Cuba predicts US will fail in efforts to condemn island at UN rights commission
Campaign News | Tuesday, 22 March 2005
"US has a sick obsession", says foreign minister
HAVANA - Foreign Minister Felipe Perez Roque predicted on Monday that the United States would fail in its efforts to have Cuba condemned next month by the top UN human rights watchdog.
"This will constitute the first defeat by the United States" in its annual efforts to condemn Cuba at the United Nations meeting, Perez Roque told a news conference.
"The government of the United States really has a sick obsession with Cuba," he added.
The administration of U.S. President George W. Bush has said in recent days that it plans to submit to the UN Human Rights Commission a resolution critical of Cuba's rights record.
The commission, now meeting in Geneva, is expected to consider the US resolution on Cuba by mid-April.
US officials say they are making no prediction on the outcome of the Cuba resolution, pointing out that in past years the vote has almost always been close.
The UN commission last year narrowly passed a resolution critical of Cuba's rights record. Adopted 22-21 with 10 abstentions, the resolution said Cuba "should refrain from adopting measures which could jeopardize the fundamental rights, the freedom of expression and the right to due process of its citizens."
Cuba, meanwhile, plans to present to the commission nine of its own resolutions expected to appeal to other developing nations, including ones that characterize access to food and freedom from foreign debt as human rights.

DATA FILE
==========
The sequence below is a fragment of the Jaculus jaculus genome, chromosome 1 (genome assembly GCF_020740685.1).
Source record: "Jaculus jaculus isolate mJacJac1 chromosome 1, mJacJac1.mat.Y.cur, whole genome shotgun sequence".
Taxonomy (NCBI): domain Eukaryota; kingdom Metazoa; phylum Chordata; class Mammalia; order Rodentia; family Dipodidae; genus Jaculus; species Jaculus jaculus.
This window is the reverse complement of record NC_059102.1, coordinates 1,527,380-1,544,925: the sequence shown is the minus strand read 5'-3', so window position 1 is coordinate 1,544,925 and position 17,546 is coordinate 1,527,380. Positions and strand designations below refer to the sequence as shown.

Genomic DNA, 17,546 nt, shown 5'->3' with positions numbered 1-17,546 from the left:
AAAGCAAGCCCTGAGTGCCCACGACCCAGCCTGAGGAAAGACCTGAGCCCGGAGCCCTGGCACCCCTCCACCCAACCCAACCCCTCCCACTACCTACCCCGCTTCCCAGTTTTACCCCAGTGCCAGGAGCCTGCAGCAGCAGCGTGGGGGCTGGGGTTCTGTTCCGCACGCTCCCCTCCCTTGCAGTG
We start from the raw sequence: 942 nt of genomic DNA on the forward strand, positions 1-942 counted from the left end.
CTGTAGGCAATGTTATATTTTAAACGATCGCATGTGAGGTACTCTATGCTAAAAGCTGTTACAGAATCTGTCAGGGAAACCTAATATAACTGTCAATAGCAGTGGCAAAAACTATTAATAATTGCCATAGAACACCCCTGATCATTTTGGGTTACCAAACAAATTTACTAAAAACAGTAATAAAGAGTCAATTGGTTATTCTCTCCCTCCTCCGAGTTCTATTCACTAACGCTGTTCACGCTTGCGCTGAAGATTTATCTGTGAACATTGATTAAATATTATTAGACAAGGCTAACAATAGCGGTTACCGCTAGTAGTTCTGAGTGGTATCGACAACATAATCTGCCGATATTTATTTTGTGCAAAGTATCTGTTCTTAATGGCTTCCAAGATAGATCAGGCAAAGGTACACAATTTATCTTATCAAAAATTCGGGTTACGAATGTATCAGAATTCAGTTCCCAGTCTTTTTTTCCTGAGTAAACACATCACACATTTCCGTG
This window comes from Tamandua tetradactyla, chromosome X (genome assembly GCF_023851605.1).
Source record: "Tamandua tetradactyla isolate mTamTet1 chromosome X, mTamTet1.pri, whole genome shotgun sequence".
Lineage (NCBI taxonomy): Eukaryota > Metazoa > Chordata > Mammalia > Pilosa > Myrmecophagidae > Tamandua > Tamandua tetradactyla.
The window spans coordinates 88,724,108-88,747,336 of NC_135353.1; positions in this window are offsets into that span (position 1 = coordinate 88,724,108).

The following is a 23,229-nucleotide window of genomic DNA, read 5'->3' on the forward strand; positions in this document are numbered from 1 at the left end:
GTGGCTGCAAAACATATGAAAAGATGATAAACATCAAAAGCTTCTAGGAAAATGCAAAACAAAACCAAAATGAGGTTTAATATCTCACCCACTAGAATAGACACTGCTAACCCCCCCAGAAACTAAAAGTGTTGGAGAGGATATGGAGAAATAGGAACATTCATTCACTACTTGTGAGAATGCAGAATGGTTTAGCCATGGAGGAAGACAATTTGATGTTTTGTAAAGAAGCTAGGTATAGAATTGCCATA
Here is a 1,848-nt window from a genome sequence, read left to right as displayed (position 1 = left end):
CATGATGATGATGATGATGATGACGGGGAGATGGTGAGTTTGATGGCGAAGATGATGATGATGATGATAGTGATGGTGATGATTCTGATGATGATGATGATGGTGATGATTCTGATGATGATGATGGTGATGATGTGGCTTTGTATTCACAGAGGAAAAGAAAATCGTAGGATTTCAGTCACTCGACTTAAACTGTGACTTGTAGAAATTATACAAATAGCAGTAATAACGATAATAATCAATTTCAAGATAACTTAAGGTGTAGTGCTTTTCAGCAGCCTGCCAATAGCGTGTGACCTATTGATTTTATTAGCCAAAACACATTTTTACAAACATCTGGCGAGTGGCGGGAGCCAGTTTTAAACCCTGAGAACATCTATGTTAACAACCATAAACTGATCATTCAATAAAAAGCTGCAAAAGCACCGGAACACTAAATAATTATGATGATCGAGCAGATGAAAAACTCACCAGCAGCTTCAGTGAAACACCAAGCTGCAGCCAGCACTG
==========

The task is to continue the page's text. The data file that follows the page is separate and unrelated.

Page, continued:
Developing countries complain that Western nations spend too much time at the commission discussing things such as elections and press freedom and too little studying issues of greater concern to poorer nations.
The United States has imposed an economic blockade on Cuba for more than four decades in an unsuccessful effort to force it to embrace Western-style democracy and capitalism.
Cuba says it respects human rights more than the United States and other developed countries by guaranteeing its people broad social services such as free health care and education.
This year's UN vote comes a few weeks after the second anniversary of Cuba's roundup of 75 US-paid opponents.
Several weekend events by self-styled 'dissidents' to mark the anniversary of the March 2003 arrests were answered by much larger counter protests by government supporters.
The foreign minister said he was unfamiliar with a pro-government protest on Saturday in which an Associated Press writer alleged that government supporters chased a so-called dissident into his home.
"The revolution has the support of the people," Perez Roque said, saying that government supporters had every right to hold their own demonstrations as long as they remained "within ethics and limits." He characterized dissidents as "mercenaries" of the American government.
"Those of us with the revolution are the immense majority in this country," he added.